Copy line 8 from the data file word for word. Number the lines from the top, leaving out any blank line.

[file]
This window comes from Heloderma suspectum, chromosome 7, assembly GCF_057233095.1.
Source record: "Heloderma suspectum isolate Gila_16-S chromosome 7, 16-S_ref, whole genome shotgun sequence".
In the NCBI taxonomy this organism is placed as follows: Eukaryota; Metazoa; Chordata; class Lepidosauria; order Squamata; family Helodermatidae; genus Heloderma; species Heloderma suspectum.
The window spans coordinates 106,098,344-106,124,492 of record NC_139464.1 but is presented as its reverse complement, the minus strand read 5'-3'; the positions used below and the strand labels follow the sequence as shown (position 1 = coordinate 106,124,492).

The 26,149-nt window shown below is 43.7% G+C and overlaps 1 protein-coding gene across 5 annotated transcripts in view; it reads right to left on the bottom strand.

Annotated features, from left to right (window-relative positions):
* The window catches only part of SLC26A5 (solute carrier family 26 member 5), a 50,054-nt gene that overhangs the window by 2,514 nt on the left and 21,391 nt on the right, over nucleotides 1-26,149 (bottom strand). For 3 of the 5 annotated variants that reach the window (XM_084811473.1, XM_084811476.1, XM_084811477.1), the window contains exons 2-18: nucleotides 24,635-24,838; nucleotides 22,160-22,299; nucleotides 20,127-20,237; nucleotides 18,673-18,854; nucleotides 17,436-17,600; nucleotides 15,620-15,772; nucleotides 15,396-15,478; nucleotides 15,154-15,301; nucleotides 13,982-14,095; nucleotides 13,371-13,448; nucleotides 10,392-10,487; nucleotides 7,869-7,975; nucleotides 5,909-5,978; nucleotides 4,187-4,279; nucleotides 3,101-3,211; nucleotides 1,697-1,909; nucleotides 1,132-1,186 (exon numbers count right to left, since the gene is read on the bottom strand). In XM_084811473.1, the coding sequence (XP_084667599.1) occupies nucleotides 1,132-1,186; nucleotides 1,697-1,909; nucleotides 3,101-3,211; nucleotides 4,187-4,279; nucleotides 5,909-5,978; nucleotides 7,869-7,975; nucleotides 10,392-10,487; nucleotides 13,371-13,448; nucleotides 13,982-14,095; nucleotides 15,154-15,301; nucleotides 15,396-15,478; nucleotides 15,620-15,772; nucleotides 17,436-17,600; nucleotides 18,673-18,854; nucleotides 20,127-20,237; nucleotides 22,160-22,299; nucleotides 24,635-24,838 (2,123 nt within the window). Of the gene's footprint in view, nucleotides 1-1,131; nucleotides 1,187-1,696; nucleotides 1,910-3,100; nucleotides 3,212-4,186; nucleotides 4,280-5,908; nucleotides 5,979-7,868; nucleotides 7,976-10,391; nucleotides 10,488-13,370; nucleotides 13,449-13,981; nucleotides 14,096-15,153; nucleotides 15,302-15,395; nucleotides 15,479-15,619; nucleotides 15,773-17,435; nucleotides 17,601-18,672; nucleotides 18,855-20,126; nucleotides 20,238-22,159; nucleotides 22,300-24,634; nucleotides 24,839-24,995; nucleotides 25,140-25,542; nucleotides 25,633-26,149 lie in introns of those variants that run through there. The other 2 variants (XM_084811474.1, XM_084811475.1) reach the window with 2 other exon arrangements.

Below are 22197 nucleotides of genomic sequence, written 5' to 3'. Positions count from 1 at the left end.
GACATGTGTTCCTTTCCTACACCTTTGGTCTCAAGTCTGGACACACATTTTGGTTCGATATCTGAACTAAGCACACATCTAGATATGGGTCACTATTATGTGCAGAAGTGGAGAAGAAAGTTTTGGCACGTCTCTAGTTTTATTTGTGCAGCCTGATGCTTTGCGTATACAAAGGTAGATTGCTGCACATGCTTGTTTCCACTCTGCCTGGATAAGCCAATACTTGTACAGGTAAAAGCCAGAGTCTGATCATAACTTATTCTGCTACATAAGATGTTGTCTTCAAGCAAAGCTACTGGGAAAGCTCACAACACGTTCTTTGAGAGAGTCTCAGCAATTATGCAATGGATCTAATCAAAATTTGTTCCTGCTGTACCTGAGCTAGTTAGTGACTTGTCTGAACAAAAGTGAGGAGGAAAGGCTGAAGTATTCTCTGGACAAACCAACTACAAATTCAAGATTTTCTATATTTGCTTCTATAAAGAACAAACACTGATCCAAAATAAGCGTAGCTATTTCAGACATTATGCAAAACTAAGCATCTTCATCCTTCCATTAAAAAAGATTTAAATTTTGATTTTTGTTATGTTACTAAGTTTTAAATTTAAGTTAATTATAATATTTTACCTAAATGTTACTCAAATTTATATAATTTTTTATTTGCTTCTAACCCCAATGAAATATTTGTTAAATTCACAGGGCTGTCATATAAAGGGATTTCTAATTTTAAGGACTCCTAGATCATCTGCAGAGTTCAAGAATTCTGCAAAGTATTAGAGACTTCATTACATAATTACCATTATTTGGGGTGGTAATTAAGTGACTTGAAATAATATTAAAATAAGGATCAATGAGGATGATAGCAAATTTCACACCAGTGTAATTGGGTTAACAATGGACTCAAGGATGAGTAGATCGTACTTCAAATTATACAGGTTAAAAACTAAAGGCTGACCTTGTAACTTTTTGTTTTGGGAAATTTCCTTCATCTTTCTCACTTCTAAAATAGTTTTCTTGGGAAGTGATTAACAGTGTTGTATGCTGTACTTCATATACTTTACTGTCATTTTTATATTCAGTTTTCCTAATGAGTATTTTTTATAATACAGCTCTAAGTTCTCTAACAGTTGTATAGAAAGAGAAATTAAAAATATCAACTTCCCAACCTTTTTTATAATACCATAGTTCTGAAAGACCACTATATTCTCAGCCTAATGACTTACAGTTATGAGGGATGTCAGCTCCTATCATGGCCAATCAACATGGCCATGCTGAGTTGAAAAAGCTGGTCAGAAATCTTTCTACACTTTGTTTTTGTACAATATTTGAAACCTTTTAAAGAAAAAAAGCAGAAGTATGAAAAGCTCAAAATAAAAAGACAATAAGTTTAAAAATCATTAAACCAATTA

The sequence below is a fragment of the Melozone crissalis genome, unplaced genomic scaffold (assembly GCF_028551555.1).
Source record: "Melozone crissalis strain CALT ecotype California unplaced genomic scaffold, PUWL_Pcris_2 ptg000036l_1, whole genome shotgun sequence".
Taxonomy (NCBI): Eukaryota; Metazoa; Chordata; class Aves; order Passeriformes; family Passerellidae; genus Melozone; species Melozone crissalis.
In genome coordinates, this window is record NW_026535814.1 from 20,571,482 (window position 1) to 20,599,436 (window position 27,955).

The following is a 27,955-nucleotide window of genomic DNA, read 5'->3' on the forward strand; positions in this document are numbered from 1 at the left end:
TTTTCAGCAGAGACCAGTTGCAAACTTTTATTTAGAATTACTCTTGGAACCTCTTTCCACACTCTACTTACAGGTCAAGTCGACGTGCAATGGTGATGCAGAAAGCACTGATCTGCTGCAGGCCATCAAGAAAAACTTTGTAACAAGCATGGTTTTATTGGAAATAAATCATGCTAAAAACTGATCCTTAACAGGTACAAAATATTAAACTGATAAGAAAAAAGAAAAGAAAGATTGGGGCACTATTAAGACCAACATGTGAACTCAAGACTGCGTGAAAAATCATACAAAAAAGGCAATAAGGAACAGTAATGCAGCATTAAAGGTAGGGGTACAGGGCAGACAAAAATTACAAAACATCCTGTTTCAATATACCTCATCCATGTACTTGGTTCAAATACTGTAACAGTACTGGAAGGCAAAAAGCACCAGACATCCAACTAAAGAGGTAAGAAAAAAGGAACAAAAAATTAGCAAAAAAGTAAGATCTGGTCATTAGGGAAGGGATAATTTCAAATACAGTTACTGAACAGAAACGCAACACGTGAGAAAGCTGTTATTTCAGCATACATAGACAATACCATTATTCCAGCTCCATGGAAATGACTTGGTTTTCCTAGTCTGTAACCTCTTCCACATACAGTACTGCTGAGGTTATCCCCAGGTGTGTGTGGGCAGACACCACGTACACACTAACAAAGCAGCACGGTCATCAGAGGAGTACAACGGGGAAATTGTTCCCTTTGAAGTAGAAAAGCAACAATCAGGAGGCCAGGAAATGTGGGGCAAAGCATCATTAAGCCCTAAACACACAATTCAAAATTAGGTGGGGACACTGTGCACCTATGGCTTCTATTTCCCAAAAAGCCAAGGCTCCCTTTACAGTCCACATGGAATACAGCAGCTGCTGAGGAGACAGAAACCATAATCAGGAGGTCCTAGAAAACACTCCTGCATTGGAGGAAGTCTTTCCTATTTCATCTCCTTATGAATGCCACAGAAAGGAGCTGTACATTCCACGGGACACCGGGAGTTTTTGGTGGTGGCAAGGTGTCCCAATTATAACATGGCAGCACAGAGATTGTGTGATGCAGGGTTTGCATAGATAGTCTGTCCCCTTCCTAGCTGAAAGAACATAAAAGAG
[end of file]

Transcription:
Below are 22197 nucleotides of genomic sequence, written 5' to 3'. Positions count from 1 at the left end.